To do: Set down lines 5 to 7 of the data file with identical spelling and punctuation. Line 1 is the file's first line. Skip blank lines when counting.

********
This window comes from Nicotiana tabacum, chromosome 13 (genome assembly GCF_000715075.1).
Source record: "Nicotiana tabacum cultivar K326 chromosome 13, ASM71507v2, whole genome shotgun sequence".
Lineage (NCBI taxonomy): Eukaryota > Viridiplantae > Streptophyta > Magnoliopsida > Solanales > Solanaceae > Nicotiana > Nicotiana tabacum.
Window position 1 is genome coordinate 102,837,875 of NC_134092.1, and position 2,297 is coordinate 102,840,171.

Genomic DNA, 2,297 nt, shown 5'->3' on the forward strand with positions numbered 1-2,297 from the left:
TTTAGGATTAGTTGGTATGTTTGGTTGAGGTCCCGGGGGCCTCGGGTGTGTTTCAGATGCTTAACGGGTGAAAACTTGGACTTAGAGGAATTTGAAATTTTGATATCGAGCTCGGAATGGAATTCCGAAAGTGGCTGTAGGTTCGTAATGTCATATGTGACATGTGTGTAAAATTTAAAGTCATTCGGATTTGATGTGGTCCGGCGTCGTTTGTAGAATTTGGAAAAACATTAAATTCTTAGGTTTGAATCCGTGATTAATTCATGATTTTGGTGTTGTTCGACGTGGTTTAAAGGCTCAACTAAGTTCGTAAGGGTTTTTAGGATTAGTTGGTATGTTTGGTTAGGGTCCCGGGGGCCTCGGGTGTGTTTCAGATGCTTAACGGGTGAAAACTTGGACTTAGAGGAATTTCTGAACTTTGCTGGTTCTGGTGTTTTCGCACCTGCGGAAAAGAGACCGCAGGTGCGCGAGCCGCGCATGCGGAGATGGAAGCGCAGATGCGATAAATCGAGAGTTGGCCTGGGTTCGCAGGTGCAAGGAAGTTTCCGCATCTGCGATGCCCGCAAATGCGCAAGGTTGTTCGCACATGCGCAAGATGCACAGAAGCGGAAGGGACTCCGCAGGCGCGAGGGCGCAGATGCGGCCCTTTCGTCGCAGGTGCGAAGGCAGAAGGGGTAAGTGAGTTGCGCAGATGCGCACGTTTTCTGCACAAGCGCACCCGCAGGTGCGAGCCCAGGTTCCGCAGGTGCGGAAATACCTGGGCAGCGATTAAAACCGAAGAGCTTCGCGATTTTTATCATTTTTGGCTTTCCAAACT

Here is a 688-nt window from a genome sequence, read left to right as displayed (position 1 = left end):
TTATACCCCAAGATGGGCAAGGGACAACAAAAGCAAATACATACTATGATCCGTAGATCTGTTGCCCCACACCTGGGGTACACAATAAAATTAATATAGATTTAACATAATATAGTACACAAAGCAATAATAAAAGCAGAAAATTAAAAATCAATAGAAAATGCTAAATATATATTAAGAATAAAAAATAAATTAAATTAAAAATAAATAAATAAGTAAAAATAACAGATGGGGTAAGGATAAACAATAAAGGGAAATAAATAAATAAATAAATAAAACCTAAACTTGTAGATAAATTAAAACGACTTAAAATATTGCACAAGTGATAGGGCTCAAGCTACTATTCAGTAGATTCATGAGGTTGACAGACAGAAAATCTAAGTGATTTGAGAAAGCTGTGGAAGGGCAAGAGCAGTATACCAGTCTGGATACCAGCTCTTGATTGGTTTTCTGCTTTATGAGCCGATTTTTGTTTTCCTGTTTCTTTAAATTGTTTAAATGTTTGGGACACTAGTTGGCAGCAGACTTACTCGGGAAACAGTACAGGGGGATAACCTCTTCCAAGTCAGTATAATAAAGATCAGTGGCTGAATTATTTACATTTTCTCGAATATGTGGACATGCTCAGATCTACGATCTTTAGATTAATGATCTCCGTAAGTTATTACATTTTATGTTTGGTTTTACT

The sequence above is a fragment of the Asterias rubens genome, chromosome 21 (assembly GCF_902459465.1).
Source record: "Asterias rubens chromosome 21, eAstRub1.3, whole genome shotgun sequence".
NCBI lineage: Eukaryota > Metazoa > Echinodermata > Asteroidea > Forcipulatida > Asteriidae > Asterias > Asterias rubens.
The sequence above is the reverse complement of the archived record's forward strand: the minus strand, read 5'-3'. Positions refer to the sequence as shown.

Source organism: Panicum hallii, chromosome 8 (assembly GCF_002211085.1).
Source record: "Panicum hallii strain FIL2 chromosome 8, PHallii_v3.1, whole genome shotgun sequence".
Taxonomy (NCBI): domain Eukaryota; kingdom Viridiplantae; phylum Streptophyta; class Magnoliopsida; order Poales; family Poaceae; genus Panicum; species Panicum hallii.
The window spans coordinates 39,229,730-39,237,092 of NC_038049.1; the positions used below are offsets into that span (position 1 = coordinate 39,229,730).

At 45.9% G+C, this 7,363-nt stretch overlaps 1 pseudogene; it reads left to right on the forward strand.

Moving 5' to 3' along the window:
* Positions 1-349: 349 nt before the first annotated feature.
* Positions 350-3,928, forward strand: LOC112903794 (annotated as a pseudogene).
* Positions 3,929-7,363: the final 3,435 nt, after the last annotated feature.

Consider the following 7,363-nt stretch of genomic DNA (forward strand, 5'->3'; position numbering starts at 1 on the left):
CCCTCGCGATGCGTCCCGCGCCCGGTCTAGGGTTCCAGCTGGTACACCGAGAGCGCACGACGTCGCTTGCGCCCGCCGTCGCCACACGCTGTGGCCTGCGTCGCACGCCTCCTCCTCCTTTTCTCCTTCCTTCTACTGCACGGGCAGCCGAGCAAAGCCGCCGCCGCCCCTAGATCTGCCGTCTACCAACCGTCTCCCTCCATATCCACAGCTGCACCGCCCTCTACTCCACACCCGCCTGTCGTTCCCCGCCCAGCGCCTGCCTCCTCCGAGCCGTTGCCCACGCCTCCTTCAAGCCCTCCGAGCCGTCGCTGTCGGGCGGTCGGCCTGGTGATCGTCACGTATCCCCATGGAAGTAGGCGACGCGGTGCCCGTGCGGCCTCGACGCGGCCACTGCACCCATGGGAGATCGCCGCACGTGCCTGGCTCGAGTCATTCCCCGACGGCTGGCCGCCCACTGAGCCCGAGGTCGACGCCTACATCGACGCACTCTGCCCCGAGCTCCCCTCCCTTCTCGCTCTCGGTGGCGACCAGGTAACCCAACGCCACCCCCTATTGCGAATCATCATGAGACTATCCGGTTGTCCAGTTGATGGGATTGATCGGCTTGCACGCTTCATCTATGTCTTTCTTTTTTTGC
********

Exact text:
Genomic DNA, 2,297 nt, shown 5'->3' on the forward strand with positions numbered 1-2,297 from the left:
TTTAGGATTAGTTGGTATGTTTGGTTGAGGTCCCGGGGGCCTCGGGTGTGTTTCAGATGCTTAACGGGTGAAAACTTGGACTTAGAGGAATTTGAAATTTTGATATCGAGCTCGGAATGGAATTCCGAAAGTGGCTGTAGGTTCGTAATGTCATATGTGACATGTGTGTAAAATTTAAAGTCATTCGGATTTGATGTGGTCCGGCGTCGTTTGTAGAATTTGGAAAAACATTAAATTCTTAGGTTTGAATCCGTGATTAATTCATGATTTTGGTGTTGTTCGACGTGGTTTAAAGGCTCAACTAAGTTCGTAAGGGTTTTTAGGATTAGTTGGTATGTTTGGTTAGGGTCCCGGGGGCCTCGGGTGTGTTTCAGATGCTTAACGGGTGAAAACTTGGACTTAGAGGAATTTCTGAACTTTGCTGGTTCTGGTGTTTTCGCACCTGCGGAAAAGAGACCGCAGGTGCGCGAGCCGCGCATGCGGAGATGGAAGCGCAGATGCGATAAATCGAGAGTTGGCCTGGGTTCGCAGGTGCAAGGAAGTTTCCGCATCTGCGATGCCCGCAAATGCGCAAGGTTGTTCGCACATGCGCAAGATGCACAGAAGCGGAAGGGACTCCGCAGGCGCGAGGGCGCAGATGCGGCCCTTTCGTCGCAGGTGCGAAGGCAGAAGGGGTAAGTGAGTTGCGCAGATGCGCACGTTTTCTGCACAAGCGCACCCGCAGGTGCGAGCCCAGGTTCCGCAGGTGCGGAAATACCTGGGCAGCGATTAAAACCGAAGAGCTTCGCGATTTTTATCATTTTTGGCTTTCCAAACT

Here is a 688-nt window from a genome sequence, read left to right as displayed (position 1 = left end):